The family didn’t tell Enzo, who died in 2014, about Tino’s death.

“It would have just broke his heart,” says Crivellaro.

An adopted child’s search for their birth family can be a “can of worms,” Crivellaro says, a journey that can be many times diverted and cut short by dead ends. Her own journey has left her marvelling at her good fortune at being placed in a warm and stable home.

“I got really lucky. Tino not so much,” she says. “I had more guidance. I had a lot more love.”

She finds herself wondering what the scanty details she’s learned about Tino mean, like the barbed wire he had tattooed around his wrists.

“Was he in prison, or was he in prison,” she says. “Is that how he felt?”

But the ties forged with Tino’s family have also been a joyful novelty.

“I look at my husband and he has five sisters and a brother,” Crivellaro says. “I always say, ‘look at you guys, your feet are all the same.’ It’s so interesting to me because I’ve never had that.”

Until now.

“When we get together and start talking, we start saying the same things,” she says of the Berlingieris. She keeps in regular contact with her “salt of the earth” four cousins and aunt, who gave her Tino’s gold bracelet to remember him by.

“Just the other night I was over and I’m staring at (my cousin) saying, ‘you have the same teeth as me!’ ”

Crivellaro also stays in touch with Janet, who she says has “always been wonderful” to her and supportive of her adoptive family.

“She’s always said, ‘your mother is your mother.’ ”

For years, Crivellaro kept this new layer of her life from her parents, not wanting them to feel that she loved them “any less by doing this.”

But when her mother died earlier this year, the time seemed right for a more public homage to Tino.

Crivellaro’s birth family called the funeral home in Pittsfield and found that, by chance, his ashes were still there — even though they are usually only kept for a year when unclaimed by loved ones.

This fall, the family repatriated them to Canada and buried them in the same plot as Tino’s uncle Enzo at Bathurst St. and Finch Ave.

“We got a beautiful urn,” Crivellaro says. “There’s a beautiful picture of him when he was 21, the year he started looking for me.”

It’s the same photo used in Tino’s full obituary, finally published this year to pay tribute to a “kind and spiritual man.”

“Tino, you talked about one day finding your sister Joanne and although you never got to meet her, she found us and so began a beautiful connection,” the obituary reads.

“Life came around full circle.”

Sara Mojtehedzadeh is a Toronto-based reporter covering labour issues. Follow her on Twitter: @saramojtehedz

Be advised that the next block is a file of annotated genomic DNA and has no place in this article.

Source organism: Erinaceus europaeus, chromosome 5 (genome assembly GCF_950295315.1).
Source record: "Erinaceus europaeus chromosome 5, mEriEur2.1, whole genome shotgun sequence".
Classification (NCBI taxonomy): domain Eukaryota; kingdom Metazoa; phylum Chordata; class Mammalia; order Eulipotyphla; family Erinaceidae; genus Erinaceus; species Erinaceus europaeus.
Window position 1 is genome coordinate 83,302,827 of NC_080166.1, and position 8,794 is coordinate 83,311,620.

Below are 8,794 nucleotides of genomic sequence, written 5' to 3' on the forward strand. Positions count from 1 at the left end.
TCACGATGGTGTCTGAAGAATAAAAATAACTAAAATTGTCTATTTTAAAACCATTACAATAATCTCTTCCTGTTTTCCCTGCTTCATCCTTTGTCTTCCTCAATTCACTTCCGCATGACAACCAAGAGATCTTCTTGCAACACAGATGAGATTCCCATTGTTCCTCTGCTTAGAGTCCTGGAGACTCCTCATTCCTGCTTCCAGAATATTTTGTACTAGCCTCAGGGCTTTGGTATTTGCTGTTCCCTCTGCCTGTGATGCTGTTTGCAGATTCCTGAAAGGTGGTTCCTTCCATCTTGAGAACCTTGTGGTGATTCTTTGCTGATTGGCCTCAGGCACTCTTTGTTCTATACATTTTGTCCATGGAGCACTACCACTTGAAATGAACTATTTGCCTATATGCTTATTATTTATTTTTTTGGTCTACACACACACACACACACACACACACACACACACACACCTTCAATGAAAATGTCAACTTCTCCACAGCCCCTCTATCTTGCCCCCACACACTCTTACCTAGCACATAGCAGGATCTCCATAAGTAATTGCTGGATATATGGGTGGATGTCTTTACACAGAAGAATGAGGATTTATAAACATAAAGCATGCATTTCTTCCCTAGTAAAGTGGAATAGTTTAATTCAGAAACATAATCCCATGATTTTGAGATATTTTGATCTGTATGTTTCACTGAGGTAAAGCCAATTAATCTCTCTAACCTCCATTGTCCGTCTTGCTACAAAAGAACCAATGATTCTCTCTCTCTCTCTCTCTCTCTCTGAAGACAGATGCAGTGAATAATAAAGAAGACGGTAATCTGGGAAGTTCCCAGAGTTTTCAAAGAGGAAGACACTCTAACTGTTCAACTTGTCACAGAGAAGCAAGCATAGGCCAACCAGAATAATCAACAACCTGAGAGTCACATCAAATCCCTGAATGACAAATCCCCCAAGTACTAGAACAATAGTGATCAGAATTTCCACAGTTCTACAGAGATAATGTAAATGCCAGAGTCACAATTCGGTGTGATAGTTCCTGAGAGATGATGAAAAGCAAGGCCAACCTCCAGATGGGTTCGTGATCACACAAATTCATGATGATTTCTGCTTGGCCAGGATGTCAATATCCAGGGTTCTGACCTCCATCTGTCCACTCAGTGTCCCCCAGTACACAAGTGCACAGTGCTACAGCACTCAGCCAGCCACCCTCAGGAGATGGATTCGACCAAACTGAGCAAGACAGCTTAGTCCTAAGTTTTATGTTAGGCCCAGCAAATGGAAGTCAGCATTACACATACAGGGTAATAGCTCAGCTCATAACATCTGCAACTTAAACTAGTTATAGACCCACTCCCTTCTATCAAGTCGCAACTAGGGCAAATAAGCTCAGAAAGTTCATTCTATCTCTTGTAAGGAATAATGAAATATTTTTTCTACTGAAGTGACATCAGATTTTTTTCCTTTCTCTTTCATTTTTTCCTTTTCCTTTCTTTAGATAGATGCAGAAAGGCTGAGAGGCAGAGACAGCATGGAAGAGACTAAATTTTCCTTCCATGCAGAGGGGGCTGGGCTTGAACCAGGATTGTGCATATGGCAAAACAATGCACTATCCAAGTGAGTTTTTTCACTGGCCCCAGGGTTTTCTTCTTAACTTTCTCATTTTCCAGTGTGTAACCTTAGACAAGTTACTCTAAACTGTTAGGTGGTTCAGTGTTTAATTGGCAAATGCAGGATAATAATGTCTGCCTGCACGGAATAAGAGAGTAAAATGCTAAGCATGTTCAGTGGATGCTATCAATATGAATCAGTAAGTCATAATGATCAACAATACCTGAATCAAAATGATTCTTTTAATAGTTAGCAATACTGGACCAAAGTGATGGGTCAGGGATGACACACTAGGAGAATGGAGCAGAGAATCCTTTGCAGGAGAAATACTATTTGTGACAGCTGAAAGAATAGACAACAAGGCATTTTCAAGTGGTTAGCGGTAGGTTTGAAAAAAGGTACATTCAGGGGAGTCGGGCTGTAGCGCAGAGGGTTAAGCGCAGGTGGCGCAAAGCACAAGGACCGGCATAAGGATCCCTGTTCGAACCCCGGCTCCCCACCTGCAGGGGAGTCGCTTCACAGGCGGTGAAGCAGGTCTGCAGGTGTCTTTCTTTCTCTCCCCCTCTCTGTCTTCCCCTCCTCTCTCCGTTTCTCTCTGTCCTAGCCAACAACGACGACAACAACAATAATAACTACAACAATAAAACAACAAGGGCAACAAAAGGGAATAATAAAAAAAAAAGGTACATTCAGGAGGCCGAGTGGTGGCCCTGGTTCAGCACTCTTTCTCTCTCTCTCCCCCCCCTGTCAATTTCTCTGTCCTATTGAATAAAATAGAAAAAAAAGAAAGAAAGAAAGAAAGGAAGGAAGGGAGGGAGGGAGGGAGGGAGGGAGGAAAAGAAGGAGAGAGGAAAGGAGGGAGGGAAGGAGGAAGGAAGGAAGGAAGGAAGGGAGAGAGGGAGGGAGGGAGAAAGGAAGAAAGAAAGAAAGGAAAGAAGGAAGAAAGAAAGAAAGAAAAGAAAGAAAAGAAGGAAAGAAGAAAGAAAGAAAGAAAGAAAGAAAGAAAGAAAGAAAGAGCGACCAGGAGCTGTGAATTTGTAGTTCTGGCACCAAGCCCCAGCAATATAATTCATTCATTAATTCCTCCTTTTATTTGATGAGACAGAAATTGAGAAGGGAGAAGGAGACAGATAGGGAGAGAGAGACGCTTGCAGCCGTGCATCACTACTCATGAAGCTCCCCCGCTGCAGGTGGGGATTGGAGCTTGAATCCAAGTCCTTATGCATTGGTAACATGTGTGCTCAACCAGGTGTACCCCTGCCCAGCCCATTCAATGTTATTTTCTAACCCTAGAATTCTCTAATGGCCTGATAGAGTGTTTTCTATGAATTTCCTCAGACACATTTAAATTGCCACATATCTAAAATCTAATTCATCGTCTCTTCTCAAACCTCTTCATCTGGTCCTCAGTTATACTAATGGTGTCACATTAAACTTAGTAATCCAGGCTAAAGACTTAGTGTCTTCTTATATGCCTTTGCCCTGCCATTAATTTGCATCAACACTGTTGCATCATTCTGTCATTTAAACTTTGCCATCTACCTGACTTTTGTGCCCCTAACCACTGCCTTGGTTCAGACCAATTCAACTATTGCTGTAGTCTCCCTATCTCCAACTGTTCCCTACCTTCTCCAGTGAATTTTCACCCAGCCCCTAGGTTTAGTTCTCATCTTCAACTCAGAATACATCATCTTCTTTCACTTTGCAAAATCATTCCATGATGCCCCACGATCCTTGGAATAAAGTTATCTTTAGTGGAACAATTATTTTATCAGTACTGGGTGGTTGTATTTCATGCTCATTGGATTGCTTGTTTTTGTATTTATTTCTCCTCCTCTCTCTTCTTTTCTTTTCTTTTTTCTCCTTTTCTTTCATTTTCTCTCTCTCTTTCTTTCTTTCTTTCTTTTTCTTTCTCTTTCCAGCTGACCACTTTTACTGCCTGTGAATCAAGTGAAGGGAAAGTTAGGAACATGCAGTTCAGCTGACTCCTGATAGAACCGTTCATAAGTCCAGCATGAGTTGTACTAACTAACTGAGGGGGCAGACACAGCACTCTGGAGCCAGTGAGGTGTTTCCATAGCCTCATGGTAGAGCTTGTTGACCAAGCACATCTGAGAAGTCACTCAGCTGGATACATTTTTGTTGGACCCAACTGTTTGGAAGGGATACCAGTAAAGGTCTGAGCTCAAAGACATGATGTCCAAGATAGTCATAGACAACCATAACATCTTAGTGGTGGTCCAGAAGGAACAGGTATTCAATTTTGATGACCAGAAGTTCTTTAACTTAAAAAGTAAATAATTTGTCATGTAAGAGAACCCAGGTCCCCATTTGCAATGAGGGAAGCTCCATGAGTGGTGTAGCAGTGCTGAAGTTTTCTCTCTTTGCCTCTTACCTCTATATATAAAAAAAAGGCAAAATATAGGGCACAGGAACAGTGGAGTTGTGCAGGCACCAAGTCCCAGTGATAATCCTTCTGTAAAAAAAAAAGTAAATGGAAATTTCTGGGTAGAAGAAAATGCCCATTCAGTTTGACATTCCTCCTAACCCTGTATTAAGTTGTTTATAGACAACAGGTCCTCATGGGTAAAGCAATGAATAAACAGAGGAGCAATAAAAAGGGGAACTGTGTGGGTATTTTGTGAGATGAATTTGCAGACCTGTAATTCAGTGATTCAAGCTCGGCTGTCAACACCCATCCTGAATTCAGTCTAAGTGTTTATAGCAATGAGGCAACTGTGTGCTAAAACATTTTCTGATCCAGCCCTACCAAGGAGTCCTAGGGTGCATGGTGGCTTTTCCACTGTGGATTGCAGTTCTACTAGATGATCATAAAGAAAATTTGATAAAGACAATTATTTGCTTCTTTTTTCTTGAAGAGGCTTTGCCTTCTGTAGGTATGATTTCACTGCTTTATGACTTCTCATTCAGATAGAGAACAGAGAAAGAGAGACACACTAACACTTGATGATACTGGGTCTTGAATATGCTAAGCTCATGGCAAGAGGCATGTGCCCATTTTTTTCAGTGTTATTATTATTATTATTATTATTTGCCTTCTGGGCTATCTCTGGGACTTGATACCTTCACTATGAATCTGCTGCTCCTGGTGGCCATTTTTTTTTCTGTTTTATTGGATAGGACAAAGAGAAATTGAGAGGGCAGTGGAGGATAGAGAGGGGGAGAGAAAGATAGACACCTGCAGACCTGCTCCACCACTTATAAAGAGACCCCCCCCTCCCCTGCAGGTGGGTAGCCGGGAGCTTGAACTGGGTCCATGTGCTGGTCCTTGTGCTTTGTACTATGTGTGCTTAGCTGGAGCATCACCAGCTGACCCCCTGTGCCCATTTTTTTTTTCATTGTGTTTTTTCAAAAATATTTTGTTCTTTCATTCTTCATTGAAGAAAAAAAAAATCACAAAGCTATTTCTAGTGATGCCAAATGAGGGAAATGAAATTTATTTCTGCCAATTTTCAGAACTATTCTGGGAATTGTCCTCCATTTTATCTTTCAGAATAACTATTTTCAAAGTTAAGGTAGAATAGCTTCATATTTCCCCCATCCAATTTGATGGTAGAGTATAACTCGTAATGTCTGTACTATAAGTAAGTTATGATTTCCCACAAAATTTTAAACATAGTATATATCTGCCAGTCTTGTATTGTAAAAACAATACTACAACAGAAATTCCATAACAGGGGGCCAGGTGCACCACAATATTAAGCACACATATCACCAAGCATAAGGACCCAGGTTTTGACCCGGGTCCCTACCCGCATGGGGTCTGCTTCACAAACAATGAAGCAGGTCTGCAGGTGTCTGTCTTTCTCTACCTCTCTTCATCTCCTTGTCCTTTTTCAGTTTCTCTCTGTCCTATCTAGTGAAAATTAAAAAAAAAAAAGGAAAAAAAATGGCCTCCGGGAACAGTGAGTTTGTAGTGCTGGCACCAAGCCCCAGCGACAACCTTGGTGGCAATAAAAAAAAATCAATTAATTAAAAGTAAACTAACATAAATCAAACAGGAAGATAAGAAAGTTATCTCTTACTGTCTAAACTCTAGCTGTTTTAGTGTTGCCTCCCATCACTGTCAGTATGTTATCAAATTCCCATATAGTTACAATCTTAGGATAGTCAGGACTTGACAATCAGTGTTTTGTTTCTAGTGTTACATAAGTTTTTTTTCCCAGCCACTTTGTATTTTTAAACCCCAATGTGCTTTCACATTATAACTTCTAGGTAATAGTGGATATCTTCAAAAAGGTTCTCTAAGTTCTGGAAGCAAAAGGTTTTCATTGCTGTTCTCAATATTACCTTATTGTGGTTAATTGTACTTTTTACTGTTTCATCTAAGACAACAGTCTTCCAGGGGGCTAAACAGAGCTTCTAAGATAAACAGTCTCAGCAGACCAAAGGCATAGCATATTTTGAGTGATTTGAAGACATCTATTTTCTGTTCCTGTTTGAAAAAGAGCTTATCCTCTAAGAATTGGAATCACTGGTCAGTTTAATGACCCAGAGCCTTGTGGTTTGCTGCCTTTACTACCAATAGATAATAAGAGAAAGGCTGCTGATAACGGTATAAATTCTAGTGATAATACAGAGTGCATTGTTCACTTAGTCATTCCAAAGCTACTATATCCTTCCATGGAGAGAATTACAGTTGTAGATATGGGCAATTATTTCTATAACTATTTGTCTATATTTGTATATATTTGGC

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Anglais

‘Business as usual’ for Dorel Industries after terminating go-private deal

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MONTREAL — Dorel Industries Inc. says it will continue to pursue its business strategy going forward after terminating an agreement to go private after discussions with shareholders.

« Moving ahead. Business as usual, » a spokesman for the company said in an email on Monday.

A group led by Cerberus Capital Management had previously agreed to buy outstanding shares of Dorel for $16 apiece, except for shares owned by the family that controls the company’s multiple-voting shares.

But Dorel chief executive Martin Schwartz said the Montreal-based maker of car seats, strollers, bicycles and home furniture pulled the plug on a deal on the eve of Tuesday’s special meeting after reviewing votes from shareholders.

“Independent shareholders have clearly expressed their confidence in Dorel’s future and the greater potential for Dorel as a public entity, » he said in a news release.

Dorel’s board of directors, with Martin Schwartz, Alan Schwartz, Jeffrey Schwartz and Jeff Segel recused, unanimously approved the deal’s termination upon the recommendation of a special committee.

The transaction required approval by two-thirds of the votes cast, and more than 50 per cent of the votes cast by non-family shareholders.

Schwartz said enhancing shareholder value remains a top priority while it stays focused on growing its brands, which include Schwinn and Mongoose bikes, Safety 1st-brand car seats and DHP Furniture.

Dorel said the move to end the go-private deal was mutual, despite the funds’ increased purchase price offer earlier this year.

It said there is no break fee applicable in this case.

Montreal-based investment firm Letko, Brosseau & Associates Inc. and San Diego’s Brandes Investment Partners LP, which together control more than 19 per cent of Dorel’s outstanding class B subordinate shares voiced their opposition to the amended offer, which was increased from the initial Nov. 2 offer of $14.50 per share.